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Out of Africa

3.96 of 5 stars 3.96  ·  rating details  ·  18,058 ratings  ·  1,002 reviews
Selected by the Modern Library as one of the 100 best nonfiction books of all time

In this book, the author of Seven Gothic Tales gives a true account of her life on her plantation in Kenya. She tells with classic simplicity of the ways of the country and the natives: of the beauty of the Ngong Hills and coffee trees in blossom: of her guests, from the Prince of Wales to Kn
ebook, 400 pages
Published July 27th 2011 by Random House (first published 1937)
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Farah The fact that she pointed out to Denys where she would like to be buried. Her vivid description of the land, her belief that she would live and die in…moreThe fact that she pointed out to Denys where she would like to be buried. Her vivid description of the land, her belief that she would live and die in Africa. The feeling of great loss as she left. (less)
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I chose to read this book in high school as one of those free-reading things for which you later have to give a presentation. This is a book about Africa for white people who want to go on a safari and see the cool animals, which is basically what the author did. I kinda hated Karen Blixen for her condescending attitude towards the "natives" and I felt the whole book was nothing but pretentious, self-aggrandizing bullshit. If I had had any courage, I would have done two things differently for my ...more
I had a farm in Africa, at the foot of the Ngong Hills.

For better or worse, this opening sentence rekindled my love affair with literature. Granted, I never lost my love of reading, but from my late teens to my early-twenties, the relationship was rather shallow, mostly maintained through movies about books, comic books/graphic novels (still a great love for me), and role-playing game books and modules, all interspersed with one-night-stands with real books that I loved for a night, then left o
Really lovely - a living, breathing piece of history with writing that will make your heart sing. Of its time, certainly not "politically correct" with its colonial viewpoint, but nevertheless, the author's love of Africa and its people shines through. I felt as though I was sitting at Scheherazade's knee as she spun her 1001 tales. Dinesen/Blixen is a master story-teller - I can understand why Denys Finch Hatton loved to hear her tell her stories.

Highly recommend.
May 16, 2009 Tinea rated it 1 of 5 stars  ·  review of another edition
Recommends it for: no one! why are we still pretending this colonial drivel has value?
Recommended to Tinea by: Mom
I have no idea why my mom recommended this book to me. A white British colonist tells the story of her privileged life on her coffee plantation in Kenya. She writes some great imagery about the Kenyan landscape and tells funny stories about animals, except that her idea of the landscape and animals includes all the Black servants and workers and "squatters" on her plantation. She is really stupid and proudly naive. It's awful. For example, when she jokingly threatens to fire all of her servants ...more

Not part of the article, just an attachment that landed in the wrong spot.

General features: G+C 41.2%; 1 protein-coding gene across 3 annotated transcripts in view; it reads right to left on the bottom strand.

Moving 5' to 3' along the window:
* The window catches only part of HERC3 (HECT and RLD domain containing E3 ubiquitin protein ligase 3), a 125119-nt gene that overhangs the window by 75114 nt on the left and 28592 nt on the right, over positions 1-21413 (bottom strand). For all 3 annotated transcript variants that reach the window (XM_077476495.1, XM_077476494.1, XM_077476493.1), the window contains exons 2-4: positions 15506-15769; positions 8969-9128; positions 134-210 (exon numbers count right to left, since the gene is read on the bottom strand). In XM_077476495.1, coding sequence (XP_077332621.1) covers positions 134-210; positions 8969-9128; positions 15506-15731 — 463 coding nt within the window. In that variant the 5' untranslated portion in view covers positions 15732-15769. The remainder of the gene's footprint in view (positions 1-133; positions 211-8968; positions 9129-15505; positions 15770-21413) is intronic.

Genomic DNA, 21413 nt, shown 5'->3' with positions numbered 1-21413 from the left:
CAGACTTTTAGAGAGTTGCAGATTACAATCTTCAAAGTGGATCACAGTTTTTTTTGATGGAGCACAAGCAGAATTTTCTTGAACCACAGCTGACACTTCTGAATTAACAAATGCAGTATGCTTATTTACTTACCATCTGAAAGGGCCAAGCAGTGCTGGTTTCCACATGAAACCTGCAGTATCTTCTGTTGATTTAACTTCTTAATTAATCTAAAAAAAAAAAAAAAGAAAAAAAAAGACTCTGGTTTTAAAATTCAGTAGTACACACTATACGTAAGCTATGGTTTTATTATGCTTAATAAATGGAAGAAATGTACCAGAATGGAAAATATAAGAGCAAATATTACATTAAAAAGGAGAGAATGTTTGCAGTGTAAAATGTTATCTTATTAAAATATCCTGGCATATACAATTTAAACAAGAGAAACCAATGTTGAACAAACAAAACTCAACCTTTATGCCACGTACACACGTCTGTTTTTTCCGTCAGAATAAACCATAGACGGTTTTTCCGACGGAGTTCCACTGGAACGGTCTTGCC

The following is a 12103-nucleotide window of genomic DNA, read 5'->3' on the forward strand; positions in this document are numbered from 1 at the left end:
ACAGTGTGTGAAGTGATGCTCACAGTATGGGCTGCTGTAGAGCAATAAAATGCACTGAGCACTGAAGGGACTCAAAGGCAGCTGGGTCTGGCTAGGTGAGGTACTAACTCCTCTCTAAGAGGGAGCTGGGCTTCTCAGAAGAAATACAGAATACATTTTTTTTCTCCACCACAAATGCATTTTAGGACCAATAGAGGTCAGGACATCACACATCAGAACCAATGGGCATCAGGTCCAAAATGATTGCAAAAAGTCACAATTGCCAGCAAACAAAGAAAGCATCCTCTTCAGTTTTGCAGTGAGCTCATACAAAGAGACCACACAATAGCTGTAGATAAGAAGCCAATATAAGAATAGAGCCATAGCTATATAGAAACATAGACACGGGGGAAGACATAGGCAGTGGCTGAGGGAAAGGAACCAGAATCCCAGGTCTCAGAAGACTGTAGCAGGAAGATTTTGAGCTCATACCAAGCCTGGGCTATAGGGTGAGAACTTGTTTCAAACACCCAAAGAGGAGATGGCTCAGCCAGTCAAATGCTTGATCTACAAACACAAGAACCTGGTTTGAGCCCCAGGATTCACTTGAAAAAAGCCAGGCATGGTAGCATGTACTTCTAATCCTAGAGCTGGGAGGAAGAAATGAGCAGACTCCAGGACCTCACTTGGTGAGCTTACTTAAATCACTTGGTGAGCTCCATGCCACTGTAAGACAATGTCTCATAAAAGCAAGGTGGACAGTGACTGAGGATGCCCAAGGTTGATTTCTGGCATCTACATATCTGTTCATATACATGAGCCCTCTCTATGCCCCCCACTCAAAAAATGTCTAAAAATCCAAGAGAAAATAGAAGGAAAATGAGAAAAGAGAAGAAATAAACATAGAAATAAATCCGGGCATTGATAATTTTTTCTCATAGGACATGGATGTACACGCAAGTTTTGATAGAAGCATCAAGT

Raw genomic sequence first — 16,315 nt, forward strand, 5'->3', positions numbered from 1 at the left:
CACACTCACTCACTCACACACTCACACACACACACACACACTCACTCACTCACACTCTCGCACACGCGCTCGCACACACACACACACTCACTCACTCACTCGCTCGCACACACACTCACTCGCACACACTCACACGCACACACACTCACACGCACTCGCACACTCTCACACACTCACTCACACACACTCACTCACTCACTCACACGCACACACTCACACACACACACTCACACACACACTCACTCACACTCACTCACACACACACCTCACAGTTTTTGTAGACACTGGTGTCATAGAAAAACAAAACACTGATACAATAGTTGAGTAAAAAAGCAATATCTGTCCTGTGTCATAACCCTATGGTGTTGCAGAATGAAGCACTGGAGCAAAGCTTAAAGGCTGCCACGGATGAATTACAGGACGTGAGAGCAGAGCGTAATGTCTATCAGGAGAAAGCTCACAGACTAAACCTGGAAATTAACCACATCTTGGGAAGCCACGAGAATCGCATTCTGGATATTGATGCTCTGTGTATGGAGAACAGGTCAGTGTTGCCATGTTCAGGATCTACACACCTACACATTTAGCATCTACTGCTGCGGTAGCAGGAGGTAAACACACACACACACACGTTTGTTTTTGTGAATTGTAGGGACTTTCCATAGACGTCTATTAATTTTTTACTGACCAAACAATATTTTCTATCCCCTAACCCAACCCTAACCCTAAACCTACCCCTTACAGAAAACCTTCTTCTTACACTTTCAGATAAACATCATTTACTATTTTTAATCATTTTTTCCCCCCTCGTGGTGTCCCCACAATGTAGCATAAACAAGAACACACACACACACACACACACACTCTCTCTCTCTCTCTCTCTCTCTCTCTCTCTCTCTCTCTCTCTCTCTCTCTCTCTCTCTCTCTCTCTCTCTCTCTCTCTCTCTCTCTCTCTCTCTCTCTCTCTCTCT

I had a farm in Africa at the foot of the Ngong Hills.

I visited Karen Blixen’s house in Rungsted last week and was immediately drawn into her magical realm of cross-cultural storytelling and awe-inspiring life. I bought this book there, the cover of which was painted by Blixen herself, and immersed myself in the incredible story of her life in Africa. (I visited the house with my mother years ago but didn’t embark upon Blixen’s oeuvre until recently. As with all of literature, timing and readine
This is a book that I enjoyed without loving, but it nevertheless provided some novel experiences and food for thought, and what more can we ask of our books? I mean, besides spaceships and explosions. Dinesen's writing (and Dinesen herself) seems alternately lyrical and pragmatic, equally direct in describing grisly accidents with firearms or the otherwordly sensation of flying, but the whole was too fragmented and impressionistic to ever really dig its claws into me.

That said, it did get me th
فیلمش رو دو یا سه بار دیدم و حالا در بدر دنبال پیدا کردن کتابشم
حتی حاضرم به زبان انگلیسی هم شده بخوانمش ولی فعلا هیچی پیدا نکردم
با دیدن این فیلم بود که با آهنگ های موزارت آشنا شدم و آهنگ آداگیو رو صدبار گوش دادم
در کتابی خوندم که مردم آمریکا برای فرزندان خردسالشان آهنگ موزارت میگذارند چون باعث افزایش هوش می شود
یکی از صحنه های فیلم خیلی جالب بود.رابرت ردفورد در کنار مریل استریپ در جنگل برای میمونها با گرامافون آهنگی از موزارت پخش میکند و میخواهد ببیند آیا میمون ها هم تحت تاثیر نابغه موسیقی
This book was odd, fascinating, strange, depressing, tedious, poignant, old-fashioned and profound.

I've heard so many different things from people as I read this book. A few fellow readers called it racist. Others went on and on about the beauty of the writing.

I enjoyed it, but now that I've set the book aside, I feel unsettled. This book encapsulates the receding tide of African culture. Dinesen writes, "It was not I who was going away, I did not have it in my power to leave Africa, but it was
Ok, I'll admit it. I really didn't love this book. I didn't even finish it. I am adding it as read because I read more than half of it and I should get something out of it since I won't be getting my time wasted back. I'm sure you are supposed to read this for the lovely descriptions of Africa (and it does sound quite lovely) but if I had to read another comparison of a native to an animal I thought I was going to scream. There was zero story line. It was just not something that I could apprecia ...more